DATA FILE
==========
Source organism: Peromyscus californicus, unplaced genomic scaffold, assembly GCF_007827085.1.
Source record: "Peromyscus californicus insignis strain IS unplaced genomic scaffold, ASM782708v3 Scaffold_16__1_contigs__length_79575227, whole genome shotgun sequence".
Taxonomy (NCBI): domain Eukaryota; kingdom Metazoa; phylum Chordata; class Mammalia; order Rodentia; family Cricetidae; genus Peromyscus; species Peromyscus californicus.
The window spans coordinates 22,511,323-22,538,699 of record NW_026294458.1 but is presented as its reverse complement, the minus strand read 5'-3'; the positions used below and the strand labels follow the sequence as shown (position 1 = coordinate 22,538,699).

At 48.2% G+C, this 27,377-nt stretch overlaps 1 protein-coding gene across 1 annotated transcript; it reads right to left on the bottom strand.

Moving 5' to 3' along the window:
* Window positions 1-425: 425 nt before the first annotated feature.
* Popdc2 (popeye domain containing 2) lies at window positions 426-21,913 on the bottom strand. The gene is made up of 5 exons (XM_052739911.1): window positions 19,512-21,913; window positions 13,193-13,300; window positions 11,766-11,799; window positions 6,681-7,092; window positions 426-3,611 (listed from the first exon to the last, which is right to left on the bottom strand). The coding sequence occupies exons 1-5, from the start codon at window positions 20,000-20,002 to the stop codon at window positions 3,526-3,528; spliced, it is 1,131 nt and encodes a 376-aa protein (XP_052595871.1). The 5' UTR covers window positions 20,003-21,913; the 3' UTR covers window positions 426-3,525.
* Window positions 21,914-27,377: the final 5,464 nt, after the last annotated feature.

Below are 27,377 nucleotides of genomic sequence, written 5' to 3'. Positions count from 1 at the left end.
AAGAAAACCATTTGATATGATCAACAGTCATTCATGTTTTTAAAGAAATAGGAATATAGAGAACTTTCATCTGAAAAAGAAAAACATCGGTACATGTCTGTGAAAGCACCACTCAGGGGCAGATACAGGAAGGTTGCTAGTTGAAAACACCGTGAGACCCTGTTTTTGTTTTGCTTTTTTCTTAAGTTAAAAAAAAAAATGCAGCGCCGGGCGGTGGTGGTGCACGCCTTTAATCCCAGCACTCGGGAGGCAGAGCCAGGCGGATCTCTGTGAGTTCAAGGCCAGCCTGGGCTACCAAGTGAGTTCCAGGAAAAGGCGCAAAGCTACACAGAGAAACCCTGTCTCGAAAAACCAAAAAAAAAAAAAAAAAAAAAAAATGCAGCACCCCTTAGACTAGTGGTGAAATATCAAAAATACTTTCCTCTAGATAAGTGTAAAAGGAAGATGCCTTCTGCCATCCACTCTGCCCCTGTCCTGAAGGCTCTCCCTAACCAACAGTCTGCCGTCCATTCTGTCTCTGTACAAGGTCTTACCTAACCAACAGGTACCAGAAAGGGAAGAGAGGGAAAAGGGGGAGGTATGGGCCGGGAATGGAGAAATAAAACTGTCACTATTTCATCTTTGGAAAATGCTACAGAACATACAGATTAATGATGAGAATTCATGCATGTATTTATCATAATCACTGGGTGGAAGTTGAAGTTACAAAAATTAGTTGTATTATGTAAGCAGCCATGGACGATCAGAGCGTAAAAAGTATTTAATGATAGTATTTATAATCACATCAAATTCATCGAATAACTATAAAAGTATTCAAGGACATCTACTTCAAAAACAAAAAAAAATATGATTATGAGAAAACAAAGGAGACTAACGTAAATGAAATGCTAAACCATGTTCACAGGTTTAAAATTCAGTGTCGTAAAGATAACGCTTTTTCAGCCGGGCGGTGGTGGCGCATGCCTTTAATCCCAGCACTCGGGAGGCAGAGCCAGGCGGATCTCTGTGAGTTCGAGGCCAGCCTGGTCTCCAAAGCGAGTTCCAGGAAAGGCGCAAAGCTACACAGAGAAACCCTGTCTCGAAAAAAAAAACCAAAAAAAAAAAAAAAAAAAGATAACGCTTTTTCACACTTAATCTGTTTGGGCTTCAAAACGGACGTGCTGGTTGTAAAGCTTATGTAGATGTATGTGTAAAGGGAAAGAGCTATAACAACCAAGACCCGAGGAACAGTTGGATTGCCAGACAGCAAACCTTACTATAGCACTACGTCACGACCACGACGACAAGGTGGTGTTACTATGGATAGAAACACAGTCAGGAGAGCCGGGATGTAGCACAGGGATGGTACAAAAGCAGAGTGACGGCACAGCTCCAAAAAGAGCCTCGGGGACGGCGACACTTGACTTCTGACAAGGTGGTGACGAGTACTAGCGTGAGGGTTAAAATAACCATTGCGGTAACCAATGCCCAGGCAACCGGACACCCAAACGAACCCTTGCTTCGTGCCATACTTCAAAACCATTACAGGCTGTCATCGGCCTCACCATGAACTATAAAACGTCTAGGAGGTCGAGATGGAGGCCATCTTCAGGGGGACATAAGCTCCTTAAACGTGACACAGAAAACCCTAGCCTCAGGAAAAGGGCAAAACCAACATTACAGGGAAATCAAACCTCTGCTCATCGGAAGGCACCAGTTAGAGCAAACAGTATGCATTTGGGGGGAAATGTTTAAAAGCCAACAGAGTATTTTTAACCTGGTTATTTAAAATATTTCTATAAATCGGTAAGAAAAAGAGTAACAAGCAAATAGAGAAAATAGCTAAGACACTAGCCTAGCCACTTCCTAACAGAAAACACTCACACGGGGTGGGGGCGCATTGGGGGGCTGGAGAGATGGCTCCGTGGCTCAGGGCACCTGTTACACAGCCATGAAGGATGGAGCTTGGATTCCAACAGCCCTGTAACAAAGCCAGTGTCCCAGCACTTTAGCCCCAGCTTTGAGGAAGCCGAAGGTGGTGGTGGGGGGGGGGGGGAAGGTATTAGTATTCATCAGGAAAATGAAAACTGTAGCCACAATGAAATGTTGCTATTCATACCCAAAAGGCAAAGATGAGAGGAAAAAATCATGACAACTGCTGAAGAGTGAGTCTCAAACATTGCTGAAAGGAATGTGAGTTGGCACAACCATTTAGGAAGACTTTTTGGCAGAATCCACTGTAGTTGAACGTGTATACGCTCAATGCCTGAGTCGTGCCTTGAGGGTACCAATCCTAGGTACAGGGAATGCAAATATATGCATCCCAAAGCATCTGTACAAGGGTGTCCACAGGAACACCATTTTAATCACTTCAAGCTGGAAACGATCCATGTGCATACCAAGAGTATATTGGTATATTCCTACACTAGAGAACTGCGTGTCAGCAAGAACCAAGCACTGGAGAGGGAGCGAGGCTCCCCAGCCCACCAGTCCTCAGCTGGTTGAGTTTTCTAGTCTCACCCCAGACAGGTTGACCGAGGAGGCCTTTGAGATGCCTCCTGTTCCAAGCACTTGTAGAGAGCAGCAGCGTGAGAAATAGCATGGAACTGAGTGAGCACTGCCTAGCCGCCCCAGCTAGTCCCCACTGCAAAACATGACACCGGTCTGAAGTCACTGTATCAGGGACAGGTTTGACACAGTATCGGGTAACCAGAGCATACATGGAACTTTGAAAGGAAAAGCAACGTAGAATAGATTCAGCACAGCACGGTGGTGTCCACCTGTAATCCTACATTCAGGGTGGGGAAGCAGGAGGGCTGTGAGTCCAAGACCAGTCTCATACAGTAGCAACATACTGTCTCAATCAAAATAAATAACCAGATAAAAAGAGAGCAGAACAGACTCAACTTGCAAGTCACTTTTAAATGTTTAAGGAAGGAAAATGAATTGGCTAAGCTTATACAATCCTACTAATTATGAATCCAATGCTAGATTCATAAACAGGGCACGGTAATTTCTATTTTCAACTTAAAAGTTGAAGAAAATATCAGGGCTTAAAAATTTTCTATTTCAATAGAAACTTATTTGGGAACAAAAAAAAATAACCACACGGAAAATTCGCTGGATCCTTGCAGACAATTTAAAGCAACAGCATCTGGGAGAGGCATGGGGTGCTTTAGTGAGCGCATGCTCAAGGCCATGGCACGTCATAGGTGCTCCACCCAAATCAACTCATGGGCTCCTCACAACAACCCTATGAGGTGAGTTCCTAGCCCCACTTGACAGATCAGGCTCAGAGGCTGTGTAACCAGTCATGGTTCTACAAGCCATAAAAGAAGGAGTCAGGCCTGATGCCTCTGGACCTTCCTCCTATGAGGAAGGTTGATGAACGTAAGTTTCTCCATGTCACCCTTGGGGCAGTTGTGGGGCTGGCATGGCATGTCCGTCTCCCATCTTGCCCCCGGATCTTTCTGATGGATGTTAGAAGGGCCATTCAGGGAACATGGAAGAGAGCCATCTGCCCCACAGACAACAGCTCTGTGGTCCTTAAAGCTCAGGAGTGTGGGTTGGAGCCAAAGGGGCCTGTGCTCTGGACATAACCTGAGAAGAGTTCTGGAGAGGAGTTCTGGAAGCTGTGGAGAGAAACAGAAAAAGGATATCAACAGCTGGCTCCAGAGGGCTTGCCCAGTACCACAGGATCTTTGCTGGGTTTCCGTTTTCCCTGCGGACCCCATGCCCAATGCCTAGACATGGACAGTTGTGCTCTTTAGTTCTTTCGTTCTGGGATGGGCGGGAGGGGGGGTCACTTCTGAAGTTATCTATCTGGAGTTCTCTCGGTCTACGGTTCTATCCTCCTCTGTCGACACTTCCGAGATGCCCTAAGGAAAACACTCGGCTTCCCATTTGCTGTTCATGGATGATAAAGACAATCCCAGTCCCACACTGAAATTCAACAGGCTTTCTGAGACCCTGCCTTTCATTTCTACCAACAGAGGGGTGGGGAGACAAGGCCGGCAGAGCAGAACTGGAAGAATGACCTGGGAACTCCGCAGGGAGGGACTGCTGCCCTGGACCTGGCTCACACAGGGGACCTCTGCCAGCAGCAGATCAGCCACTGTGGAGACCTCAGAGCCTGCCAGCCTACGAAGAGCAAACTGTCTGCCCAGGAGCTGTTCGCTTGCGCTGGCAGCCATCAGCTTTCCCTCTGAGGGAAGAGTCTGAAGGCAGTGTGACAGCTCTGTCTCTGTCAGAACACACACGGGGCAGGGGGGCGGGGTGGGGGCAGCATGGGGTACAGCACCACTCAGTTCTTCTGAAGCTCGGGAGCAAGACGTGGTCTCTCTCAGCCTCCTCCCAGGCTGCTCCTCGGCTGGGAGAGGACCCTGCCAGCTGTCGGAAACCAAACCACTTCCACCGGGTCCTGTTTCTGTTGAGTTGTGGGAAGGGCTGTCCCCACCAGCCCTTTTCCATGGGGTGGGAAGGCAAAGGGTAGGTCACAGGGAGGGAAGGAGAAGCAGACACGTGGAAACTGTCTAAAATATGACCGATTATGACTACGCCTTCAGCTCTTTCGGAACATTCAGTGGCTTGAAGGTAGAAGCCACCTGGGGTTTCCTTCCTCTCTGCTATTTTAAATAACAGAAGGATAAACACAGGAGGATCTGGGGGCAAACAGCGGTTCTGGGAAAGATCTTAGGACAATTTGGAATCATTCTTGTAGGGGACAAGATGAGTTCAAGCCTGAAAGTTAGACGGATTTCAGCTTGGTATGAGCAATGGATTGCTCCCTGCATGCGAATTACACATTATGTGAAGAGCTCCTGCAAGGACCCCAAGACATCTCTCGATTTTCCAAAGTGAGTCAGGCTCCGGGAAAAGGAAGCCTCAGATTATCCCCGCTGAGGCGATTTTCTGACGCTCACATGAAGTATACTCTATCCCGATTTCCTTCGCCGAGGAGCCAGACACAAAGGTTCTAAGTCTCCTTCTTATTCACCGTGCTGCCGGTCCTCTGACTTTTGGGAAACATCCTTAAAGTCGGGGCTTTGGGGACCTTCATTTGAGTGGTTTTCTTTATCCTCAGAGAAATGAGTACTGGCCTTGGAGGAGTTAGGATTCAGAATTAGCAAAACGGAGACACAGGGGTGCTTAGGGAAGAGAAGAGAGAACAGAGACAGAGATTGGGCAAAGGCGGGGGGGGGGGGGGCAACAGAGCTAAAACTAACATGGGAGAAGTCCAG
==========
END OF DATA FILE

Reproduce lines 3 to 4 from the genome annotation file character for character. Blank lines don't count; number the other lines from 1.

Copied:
Taxonomy (NCBI): domain Eukaryota; kingdom Metazoa; phylum Chordata; class Mammalia; order Rodentia; family Cricetidae; genus Peromyscus; species Peromyscus californicus.
The window spans coordinates 22,511,323-22,538,699 of record NW_026294458.1 but is presented as its reverse complement, the minus strand read 5'-3'; the positions used below and the strand labels follow the sequence as shown (position 1 = coordinate 22,538,699).